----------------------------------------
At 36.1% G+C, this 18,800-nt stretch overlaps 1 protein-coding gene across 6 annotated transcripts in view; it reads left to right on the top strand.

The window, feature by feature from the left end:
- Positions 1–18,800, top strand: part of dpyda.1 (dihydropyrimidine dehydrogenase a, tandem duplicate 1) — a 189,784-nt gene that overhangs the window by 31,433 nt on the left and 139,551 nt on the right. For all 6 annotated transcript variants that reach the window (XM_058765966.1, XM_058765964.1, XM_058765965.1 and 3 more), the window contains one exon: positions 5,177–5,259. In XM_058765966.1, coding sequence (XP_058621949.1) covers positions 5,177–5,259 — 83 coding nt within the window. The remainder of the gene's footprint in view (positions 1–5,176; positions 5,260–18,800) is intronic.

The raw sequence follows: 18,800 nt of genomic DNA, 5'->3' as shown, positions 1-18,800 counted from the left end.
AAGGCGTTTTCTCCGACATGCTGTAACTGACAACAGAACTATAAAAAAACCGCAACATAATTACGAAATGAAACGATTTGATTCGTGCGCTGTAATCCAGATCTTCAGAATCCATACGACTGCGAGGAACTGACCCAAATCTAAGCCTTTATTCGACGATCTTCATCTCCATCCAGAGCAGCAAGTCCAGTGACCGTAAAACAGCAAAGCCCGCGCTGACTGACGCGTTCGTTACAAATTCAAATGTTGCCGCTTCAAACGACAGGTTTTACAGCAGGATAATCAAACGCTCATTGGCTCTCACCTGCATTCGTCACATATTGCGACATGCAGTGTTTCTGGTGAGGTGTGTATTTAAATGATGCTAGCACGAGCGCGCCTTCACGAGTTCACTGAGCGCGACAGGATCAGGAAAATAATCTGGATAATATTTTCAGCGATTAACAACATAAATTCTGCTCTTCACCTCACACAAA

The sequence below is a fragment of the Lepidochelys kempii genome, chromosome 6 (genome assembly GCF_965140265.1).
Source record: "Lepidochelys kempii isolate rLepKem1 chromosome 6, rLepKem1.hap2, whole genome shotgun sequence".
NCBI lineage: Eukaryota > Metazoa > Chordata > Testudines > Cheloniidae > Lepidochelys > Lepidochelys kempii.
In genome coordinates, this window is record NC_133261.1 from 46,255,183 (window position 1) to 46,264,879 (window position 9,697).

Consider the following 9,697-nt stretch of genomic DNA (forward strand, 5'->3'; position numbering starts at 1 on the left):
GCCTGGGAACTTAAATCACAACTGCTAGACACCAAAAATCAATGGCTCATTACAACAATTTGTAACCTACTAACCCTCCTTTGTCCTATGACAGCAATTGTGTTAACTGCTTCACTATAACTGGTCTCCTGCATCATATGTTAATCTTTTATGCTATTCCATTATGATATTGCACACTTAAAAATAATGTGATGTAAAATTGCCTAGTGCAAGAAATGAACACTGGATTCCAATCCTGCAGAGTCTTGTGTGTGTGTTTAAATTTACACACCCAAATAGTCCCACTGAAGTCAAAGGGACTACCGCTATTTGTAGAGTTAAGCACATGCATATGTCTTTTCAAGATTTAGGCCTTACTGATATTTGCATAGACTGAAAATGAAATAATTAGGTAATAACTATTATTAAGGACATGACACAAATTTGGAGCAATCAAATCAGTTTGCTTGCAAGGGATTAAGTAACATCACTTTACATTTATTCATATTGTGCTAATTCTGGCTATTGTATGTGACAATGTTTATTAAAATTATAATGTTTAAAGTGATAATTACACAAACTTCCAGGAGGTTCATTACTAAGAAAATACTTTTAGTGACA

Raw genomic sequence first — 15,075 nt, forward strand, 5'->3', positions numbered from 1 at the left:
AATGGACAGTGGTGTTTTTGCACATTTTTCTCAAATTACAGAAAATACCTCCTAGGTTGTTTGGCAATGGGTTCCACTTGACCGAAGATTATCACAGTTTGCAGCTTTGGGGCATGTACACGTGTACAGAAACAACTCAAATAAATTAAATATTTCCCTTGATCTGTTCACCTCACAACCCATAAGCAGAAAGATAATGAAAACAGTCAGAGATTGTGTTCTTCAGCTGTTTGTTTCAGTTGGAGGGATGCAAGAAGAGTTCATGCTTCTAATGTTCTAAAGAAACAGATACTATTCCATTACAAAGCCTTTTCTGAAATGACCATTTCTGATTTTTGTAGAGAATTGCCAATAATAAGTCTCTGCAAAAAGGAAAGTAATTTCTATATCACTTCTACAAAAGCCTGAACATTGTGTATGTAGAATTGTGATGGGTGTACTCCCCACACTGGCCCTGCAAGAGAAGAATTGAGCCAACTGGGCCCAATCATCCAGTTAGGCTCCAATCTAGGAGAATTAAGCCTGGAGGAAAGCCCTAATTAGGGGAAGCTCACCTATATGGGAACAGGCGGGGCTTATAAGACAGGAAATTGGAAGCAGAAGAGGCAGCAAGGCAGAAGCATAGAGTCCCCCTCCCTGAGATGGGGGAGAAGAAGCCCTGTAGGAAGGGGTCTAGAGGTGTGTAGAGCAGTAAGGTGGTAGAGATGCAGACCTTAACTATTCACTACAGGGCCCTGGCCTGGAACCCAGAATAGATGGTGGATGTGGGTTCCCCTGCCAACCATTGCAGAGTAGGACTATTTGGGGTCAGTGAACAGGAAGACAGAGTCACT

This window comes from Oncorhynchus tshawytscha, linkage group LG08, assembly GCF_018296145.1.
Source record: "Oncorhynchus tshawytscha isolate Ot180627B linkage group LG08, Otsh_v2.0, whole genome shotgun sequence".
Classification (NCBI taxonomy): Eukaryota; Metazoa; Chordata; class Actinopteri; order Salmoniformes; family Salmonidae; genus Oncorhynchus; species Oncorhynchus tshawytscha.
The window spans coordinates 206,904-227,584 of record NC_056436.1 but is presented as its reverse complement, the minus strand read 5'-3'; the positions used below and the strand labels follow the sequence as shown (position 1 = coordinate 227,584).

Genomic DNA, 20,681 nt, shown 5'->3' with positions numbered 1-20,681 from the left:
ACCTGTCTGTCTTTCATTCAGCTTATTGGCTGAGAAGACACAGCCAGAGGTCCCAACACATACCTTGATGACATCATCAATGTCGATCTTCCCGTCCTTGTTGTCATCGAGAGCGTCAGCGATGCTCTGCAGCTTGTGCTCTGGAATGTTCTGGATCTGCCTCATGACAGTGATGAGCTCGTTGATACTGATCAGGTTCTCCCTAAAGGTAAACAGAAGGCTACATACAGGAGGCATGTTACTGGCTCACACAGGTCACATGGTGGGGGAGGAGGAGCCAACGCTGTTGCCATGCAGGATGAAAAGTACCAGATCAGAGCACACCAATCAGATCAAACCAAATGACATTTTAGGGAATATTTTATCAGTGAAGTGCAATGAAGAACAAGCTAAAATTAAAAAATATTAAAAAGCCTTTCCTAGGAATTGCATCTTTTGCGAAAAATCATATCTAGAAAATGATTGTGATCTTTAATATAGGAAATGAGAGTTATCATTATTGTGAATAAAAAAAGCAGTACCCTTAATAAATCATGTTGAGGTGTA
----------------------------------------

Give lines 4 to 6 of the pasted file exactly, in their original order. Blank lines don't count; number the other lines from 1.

The raw sequence follows: 18,800 nt of genomic DNA, 5'->3' as shown, positions 1-18,800 counted from the left end.
AAGGCGTTTTCTCCGACATGCTGTAACTGACAACAGAACTATAAAAAAACCGCAACATAATTACGAAATGAAACGATTTGATTCGTGCGCTGTAATCCAGATCTTCAGAATCCATACGACTGCGAGGAACTGACCCAAATCTAAGCCTTTATTCGACGATCTTCATCTCCATCCAGAGCAGCAAGTCCAGTGACCGTAAAACAGCAAAGCCCGCGCTGACTGACGCGTTCGTTACAAATTCAAATGTTGCCGCTTCAAACGACAGGTTTTACAGCAGGATAATCAAACGCTCATTGGCTCTCACCTGCATTCGTCACATATTGCGACATGCAGTGTTTCTGGTGAGGTGTGTATTTAAATGATGCTAGCACGAGCGCGCCTTCACGAGTTCACTGAGCGCGACAGGATCAGGAAAATAATCTGGATAATATTTTCAGCGATTAACAACATAAATTCTGCTCTTCACCTCACACAAA

The sequence below is a fragment of the Lepidochelys kempii genome, chromosome 6 (genome assembly GCF_965140265.1).